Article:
L-R Kinsley Hall (Runner-Up) and
Ann Cowan (Women's Champion)
The last few months have been busy in many ways: dealing with insurance, dealing with plans to re-open and to rebuild an efficient clubhouse, and of course, dealing with daily operations, which, even without a clubhouse, must be taken care of.

Loga Gore... closed with a
flawless 64, never missing
a green!
Even with the help of so many members, something that was not short of amazing and something we are all so grateful for, our recovery has not been without controversy and differences of opinions (understandably, it would be difficult to have over 200 people agree on the same exact idea), but thankfully, it has all been civil and the process will continue and I am looking forward to the rebuilding of our clubhouse.

The last "News Maker of the Year": Rick Rex with his Hole in One on #7 on December 16.

Though we can all "start" something any time of the year, I am no different than all of you in the sense that a new year brings a "start" and we all try to make plans or have a "wish list" for the new year. Here are my top three things that I want for 2018...
I still remember doing this with my

  1. Go to church and read my Bible more often. There is no question that both are a source of wisdom and inspiration.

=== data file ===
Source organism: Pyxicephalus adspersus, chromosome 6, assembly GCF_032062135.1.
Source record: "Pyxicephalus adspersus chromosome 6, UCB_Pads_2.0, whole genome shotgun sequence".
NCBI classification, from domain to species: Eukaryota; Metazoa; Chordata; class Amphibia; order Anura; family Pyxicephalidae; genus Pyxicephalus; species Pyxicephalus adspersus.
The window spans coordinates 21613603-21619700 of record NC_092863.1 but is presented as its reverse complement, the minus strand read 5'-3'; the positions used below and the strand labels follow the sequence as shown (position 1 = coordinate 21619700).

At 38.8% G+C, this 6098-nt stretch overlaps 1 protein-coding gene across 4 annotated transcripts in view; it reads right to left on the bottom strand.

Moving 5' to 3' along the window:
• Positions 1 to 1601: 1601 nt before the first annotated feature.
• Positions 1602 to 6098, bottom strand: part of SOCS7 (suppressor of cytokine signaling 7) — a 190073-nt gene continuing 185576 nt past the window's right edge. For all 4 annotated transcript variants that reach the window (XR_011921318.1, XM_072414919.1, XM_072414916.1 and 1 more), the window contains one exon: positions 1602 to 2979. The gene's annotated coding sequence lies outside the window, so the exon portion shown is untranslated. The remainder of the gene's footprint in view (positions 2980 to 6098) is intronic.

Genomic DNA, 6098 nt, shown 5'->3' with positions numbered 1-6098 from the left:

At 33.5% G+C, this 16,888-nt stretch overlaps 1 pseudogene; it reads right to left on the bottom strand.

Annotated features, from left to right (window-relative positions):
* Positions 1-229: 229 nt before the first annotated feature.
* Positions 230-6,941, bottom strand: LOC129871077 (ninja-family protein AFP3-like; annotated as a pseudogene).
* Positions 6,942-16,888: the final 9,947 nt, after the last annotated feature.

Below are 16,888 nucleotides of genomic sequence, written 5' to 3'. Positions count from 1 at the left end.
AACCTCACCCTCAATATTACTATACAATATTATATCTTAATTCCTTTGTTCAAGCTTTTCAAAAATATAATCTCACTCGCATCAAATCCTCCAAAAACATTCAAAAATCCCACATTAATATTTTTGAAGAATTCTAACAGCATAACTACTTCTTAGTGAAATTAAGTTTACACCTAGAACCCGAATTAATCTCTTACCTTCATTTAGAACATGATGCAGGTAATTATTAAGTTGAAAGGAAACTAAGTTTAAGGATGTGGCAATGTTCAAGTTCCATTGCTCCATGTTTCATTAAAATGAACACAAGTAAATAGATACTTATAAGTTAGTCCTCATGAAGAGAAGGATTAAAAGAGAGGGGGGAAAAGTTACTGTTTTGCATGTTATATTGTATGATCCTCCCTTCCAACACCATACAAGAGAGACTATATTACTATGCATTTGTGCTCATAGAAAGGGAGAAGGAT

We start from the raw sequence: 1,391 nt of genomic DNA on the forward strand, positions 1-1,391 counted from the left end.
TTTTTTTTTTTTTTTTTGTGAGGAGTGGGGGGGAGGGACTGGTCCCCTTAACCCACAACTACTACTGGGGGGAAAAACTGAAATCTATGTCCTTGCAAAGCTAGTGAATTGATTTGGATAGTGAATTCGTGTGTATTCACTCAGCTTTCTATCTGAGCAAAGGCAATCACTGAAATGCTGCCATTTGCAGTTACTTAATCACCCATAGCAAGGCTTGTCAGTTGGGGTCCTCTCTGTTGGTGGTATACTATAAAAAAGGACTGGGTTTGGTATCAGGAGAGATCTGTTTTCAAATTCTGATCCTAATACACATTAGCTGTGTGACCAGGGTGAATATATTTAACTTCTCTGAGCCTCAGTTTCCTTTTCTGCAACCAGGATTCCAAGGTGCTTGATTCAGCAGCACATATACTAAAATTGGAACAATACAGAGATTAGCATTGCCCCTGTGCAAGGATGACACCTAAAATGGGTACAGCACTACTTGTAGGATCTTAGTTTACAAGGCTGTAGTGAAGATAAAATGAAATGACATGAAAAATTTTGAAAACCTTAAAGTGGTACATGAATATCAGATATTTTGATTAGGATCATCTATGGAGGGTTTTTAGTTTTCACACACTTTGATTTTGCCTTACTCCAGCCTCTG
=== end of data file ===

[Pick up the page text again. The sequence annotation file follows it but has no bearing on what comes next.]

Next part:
2. Visit and talk to family more often.
  3. Play more golf, starting with our youth (I truly miss the good times with them!). This year I played the least I have ever played -and my game shows it.

Leading byu example: Paols & Jeff
always make time to visit family.
Of course that there are other things that I wish to do, but for now, I'll stick to those that I know I can do for sure.


Saturday, November 11, 2017


It is the 98th Anniversary of Veteran's Day (originally "Armistice Day"), and I can't think of anything but saying a "Big Thank You" to all who serve or who have served.

I know this holiday is dedicated to military service people, but, I can't help to think of every person who wears a uniform and serves to protect, military or not. I guess that the saying "TO SERVE AND PROTECT" is a perfect description of the gratitude we feel for everyone in any kind of service uniform.

Last week, without realizing that today would be a holiday, I had planned to play this Saturday (weather forecast was good), but, as it turned out, I stayed in the office, just happy I didn't have to face a three footer for par  under the cold drizzle. At this writing (started at about 3:00 p.m.), we've had exactly 5 players (some would call them "die-hards") all day.